Power and the Black Community: A Reader on Racial Subordination in the United States

By Sethard Fisher | Go to book overview

IV. Modern Gains,
Losses, and Patterns of
Suppression: The Kerner
Commission Report

Although major population shifts among black Americans have occurred since Emancipation, there have been only minor shifts in social position relative to white Americans. Black Americans have moved in large numbers from the rural to the urban South, and from the urban South to the urban North. Yet in the North or South, in rural or urban areas, black Americans are not proportionately represented in all strata of the social system of the United States.They are severely overrepresented at the very bottom of the stratification order and underrepresented in the middle and upper levels. The recent "Report of the National Advisory Commission on Civil Disorders" provides a descriptive account of the current black American condition, including some suggestions for change. Chapters 11 through 15 are drawn entirely from the Kerner Commission Report.

The first selection from this report is a treatment of population shifts among Negroes to the urban North and of the formation of racial ghettos. Chapters 12 and 13 deal with unemployment and family life within the ghetto and with more general ghetto life conditions such as crime, health and sanitation, and exploitation. The final two selections from the report deal with the immigrant and black American experience, and with a program of reform, respectively. Chapter 14 is in noteworthy contrast to black American studies which stress qualitative distinctions between Negroes and immigrant groups. Chapter 15 is noteworthy for its straightforward statement of reform goals and its failure to deal with the issue of means by which these goals are likely to be achieved. Chapter 16 attempts to present a more definitive characterization of black American history as a cyclic social process. It is within this context that the modern gains and losses of black Americans should be seen.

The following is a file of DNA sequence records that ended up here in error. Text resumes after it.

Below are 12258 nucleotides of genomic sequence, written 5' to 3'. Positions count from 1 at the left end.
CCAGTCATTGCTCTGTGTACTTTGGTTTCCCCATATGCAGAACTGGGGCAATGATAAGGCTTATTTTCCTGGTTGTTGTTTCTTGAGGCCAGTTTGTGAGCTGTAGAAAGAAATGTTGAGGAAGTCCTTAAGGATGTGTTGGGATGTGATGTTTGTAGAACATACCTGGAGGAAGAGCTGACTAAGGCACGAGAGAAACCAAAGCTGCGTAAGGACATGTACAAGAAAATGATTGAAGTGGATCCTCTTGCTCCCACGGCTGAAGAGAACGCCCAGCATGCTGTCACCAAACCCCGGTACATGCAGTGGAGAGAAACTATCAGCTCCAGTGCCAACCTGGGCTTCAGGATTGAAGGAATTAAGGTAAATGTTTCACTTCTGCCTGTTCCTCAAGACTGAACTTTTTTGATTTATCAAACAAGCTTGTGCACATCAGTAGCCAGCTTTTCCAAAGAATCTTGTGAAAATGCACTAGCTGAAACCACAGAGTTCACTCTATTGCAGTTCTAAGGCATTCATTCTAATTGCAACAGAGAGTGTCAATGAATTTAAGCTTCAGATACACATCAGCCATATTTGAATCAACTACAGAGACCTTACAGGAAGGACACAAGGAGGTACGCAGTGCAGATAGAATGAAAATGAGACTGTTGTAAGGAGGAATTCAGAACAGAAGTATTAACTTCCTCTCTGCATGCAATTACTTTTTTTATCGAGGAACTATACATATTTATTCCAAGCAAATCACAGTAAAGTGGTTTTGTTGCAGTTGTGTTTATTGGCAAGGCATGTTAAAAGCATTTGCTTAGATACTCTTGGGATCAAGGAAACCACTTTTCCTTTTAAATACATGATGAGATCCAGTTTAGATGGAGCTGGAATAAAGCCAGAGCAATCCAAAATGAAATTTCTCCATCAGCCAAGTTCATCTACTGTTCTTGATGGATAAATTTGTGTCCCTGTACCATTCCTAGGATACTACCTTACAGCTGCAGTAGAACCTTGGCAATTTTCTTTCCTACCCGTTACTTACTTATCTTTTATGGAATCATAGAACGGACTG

-149-

Notes for this page

Add a new note
If you are trying to select text to create highlights or citations, remember that you must now click or tap on the first word, and then click or tap on the last word.
One moment ...
Default project is now your active project.
Project items
Notes
Cite this page

Cited page

Style
Citations are available only to our active members.
Buy instant access to cite pages or passages in MLA 8, MLA 7, APA and Chicago citation styles.

(Einhorn, 1992, p. 25)

(Einhorn 25)

(Einhorn 25)

1. Lois J. Einhorn, Abraham Lincoln, the Orator: Penetrating the Lincoln Legend (Westport, CT: Greenwood Press, 1992), 25, http://www.questia.com/read/27419298.

Note: primary sources have slightly different requirements for citation. Please see these guidelines for more information.

Cited page

Bookmark this page
Power and the Black Community: A Reader on Racial Subordination in the United States
Table of contents

Table of contents

Settings

Settings

Typeface
Text size Smaller Larger Reset View mode
Search within

Search within this book

Look up

Look up a word

  • Dictionary
  • Thesaurus
Please submit a word or phrase above.
Print this page

Print this page

Why can't I print more than one page at a time?

Help
Full screen
Items saved from this book
  • Bookmarks
  • Highlights & Notes
  • Citations
/ 454

matching results for page

    Questia reader help

    How to highlight and cite specific passages

    1. Click or tap the first word you want to select.
    2. Click or tap the last word you want to select, and you’ll see everything in between get selected.
    3. You’ll then get a menu of options like creating a highlight or a citation from that passage of text.

    OK, got it!

    Cited passage

    Style
    Citations are available only to our active members.
    Buy instant access to cite pages or passages in MLA 8, MLA 7, APA and Chicago citation styles.

    "Portraying himself as an honest, ordinary person helped Lincoln identify with his audiences." (Einhorn, 1992, p. 25).

    "Portraying himself as an honest, ordinary person helped Lincoln identify with his audiences." (Einhorn 25)

    "Portraying himself as an honest, ordinary person helped Lincoln identify with his audiences." (Einhorn 25)

    "Portraying himself as an honest, ordinary person helped Lincoln identify with his audiences."1

    1. Lois J. Einhorn, Abraham Lincoln, the Orator: Penetrating the Lincoln Legend (Westport, CT: Greenwood Press, 1992), 25, http://www.questia.com/read/27419298.

    Cited passage

    Thanks for trying Questia!

    Please continue trying out our research tools, but please note, full functionality is available only to our active members.

    Your work will be lost once you leave this Web page.

    Buy instant access to save your work.

    Already a member? Log in now.

    Search by... Author
    Show... All Results Primary Sources Peer-reviewed

    Oops!

    An unknown error has occurred. Please click the button below to reload the page. If the problem persists, please try again in a little while.